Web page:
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Improving diabetic eye screening uptake in the young

Posted by: , Posted on: - Categories: NHS Diabetic Eye Screening Programme
A close-up of a hand holding a bouncing ball with an eye drawn onto it.
The education sessions with young people involved using bouncing eyeballs to break the ice

It’s a well-known fact that young people’s engagement with diabetic eye screening could be better.

Eye screening is delivered from the age of 12, and at that age young people attend with a parent or carer. However, in late teens, it’s all too common to see them 'drop off the radar'.

At that age, young people are more focused on university, employment, leaving home and lots of other more interesting occupations than attending an eye examination!

Educating young people

I have worked in the Sunderland and South Tyneside Screening Programme for 17 years and worked hard to improve uptake.

One successful initiative I've been involved with is working with local paediatric diabetes specialist nurses as part of an education programme.

We launched the programme in June 2019 to help explain the screening process to young people, carers and parents. The sessions, held in hospital, were held during a child’s annual paediatric review.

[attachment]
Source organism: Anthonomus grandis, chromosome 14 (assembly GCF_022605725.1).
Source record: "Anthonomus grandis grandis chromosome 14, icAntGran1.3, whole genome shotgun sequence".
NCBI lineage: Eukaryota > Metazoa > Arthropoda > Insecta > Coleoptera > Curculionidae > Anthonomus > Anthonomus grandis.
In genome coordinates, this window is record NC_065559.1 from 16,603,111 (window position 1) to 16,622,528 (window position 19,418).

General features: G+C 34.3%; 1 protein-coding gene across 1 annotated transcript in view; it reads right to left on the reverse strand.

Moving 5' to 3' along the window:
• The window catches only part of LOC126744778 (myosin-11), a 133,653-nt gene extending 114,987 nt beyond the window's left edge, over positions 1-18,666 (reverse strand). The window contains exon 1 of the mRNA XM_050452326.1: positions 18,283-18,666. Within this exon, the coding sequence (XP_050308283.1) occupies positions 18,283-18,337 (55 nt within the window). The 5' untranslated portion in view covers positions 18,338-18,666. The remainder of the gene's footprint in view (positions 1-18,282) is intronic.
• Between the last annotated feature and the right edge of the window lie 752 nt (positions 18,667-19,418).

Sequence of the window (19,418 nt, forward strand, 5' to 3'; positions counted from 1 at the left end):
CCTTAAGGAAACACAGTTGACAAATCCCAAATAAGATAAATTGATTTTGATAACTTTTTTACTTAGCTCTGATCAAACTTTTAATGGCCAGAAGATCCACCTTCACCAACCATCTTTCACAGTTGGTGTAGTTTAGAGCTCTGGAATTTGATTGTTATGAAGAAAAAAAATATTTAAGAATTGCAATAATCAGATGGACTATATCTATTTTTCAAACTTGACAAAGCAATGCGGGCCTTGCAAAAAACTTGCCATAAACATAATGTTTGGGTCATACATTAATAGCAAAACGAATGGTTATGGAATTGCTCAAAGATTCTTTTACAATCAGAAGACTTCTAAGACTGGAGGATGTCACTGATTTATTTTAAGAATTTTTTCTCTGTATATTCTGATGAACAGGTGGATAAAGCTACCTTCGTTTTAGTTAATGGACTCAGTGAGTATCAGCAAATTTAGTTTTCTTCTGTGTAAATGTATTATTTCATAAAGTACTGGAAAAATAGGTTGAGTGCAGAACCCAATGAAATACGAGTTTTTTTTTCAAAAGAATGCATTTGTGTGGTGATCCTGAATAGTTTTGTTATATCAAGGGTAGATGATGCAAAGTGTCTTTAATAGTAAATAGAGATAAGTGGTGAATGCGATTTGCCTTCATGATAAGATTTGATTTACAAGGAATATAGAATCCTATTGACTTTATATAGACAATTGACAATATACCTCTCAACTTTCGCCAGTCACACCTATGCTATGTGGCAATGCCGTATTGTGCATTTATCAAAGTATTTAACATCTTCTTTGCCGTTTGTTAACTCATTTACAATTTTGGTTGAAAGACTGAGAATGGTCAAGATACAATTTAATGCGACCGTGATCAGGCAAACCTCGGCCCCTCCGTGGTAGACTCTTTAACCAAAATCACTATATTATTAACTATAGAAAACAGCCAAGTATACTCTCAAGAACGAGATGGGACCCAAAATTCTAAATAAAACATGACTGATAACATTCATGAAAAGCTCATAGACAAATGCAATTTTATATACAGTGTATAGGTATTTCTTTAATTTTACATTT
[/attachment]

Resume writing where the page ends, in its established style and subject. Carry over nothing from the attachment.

We delivered sessions in small groups of 2 or 3 and resources included a model of the eye, images of a dilated pupil and an image of what vision impairment looks like for someone with diabetic retinopathy.

Handouts gave them advice on looking after their eyes, such as minimising screen time. A few bouncing eyeballs were thrown in to help break the ice!

Each session took no longer than 15 minutes and was slightly adapted for:

  • those who had already been screened
  • those with learning difficulties
  • those with Down's syndrome

We kept the language simple and made sure that the resources were visually easy to understand.

Ultimately, the 2 main messages were:

  • to understand the importance of screening, even beyond the age of 19
  • to manage diabetic control as well as possible to avoid a problem developing

Great feedback

The feedback was excellent from the paediatric clinical staff and the patients, and it's hoped that in the long-term the sessions will help:

  • improve uptake
  • raise awareness of the potential for visual problems
  • help those who have not yet been screened to understand what the process involves
  • minimise any anxiety

Next steps

The programme was endorsed by the Children and Young People’s Diabetic Network in the North East and Cumbria. The plan now is to deliver more sessions and use lesson plans to educate nursing staff, so they'll have the knowledge to support all their paediatric patients.

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1 comment

  1. Comment by Irene Stratton posted on

    This is a great initiative. I'm pleased to see the message about good glycaemic control as well as the importance of eye screening once they're in the adult clinics.